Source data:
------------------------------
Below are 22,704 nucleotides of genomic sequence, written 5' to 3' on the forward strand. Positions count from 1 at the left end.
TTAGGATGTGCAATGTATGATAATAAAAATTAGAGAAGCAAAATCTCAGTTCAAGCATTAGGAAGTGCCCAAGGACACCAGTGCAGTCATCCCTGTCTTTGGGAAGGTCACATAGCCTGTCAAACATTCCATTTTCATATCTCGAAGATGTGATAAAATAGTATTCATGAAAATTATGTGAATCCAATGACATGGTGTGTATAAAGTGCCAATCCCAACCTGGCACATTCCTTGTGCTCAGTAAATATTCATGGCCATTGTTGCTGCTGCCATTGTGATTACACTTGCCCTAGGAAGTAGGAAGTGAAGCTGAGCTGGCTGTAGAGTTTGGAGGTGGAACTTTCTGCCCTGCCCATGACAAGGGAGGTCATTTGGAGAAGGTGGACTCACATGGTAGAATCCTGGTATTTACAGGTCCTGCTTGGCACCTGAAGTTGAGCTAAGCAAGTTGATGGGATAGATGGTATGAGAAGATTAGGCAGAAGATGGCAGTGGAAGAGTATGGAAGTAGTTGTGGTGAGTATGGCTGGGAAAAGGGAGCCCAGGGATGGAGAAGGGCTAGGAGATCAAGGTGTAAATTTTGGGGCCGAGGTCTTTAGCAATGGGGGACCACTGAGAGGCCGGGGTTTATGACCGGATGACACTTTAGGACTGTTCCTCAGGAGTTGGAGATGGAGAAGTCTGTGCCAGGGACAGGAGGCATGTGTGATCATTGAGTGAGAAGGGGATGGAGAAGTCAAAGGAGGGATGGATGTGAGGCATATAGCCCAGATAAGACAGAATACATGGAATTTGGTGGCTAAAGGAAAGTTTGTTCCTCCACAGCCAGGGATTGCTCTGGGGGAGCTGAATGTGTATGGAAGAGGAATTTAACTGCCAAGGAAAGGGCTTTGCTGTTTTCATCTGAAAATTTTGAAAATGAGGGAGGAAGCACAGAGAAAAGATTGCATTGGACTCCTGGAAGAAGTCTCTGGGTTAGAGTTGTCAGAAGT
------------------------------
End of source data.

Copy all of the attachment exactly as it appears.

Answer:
Below are 22,704 nucleotides of genomic sequence, written 5' to 3' on the forward strand. Positions count from 1 at the left end.
TTAGGATGTGCAATGTATGATAATAAAAATTAGAGAAGCAAAATCTCAGTTCAAGCATTAGGAAGTGCCCAAGGACACCAGTGCAGTCATCCCTGTCTTTGGGAAGGTCACATAGCCTGTCAAACATTCCATTTTCATATCTCGAAGATGTGATAAAATAGTATTCATGAAAATTATGTGAATCCAATGACATGGTGTGTATAAAGTGCCAATCCCAACCTGGCACATTCCTTGTGCTCAGTAAATATTCATGGCCATTGTTGCTGCTGCCATTGTGATTACACTTGCCCTAGGAAGTAGGAAGTGAAGCTGAGCTGGCTGTAGAGTTTGGAGGTGGAACTTTCTGCCCTGCCCATGACAAGGGAGGTCATTTGGAGAAGGTGGACTCACATGGTAGAATCCTGGTATTTACAGGTCCTGCTTGGCACCTGAAGTTGAGCTAAGCAAGTTGATGGGATAGATGGTATGAGAAGATTAGGCAGAAGATGGCAGTGGAAGAGTATGGAAGTAGTTGTGGTGAGTATGGCTGGGAAAAGGGAGCCCAGGGATGGAGAAGGGCTAGGAGATCAAGGTGTAAATTTTGGGGCCGAGGTCTTTAGCAATGGGGGACCACTGAGAGGCCGGGGTTTATGACCGGATGACACTTTAGGACTGTTCCTCAGGAGTTGGAGATGGAGAAGTCTGTGCCAGGGACAGGAGGCATGTGTGATCATTGAGTGAGAAGGGGATGGAGAAGTCAAAGGAGGGATGGATGTGAGGCATATAGCCCAGATAAGACAGAATACATGGAATTTGGTGGCTAAAGGAAAGTTTGTTCCTCCACAGCCAGGGATTGCTCTGGGGGAGCTGAATGTGTATGGAAGAGGAATTTAACTGCCAAGGAAAGGGCTTTGCTGTTTTCATCTGAAAATTTTGAAAATGAGGGAGGAAGCACAGAGAAAAGATTGCATTGGACTCCTGGAAGAAGTCTCTGGGTTAGAGTTGTCAGAAGT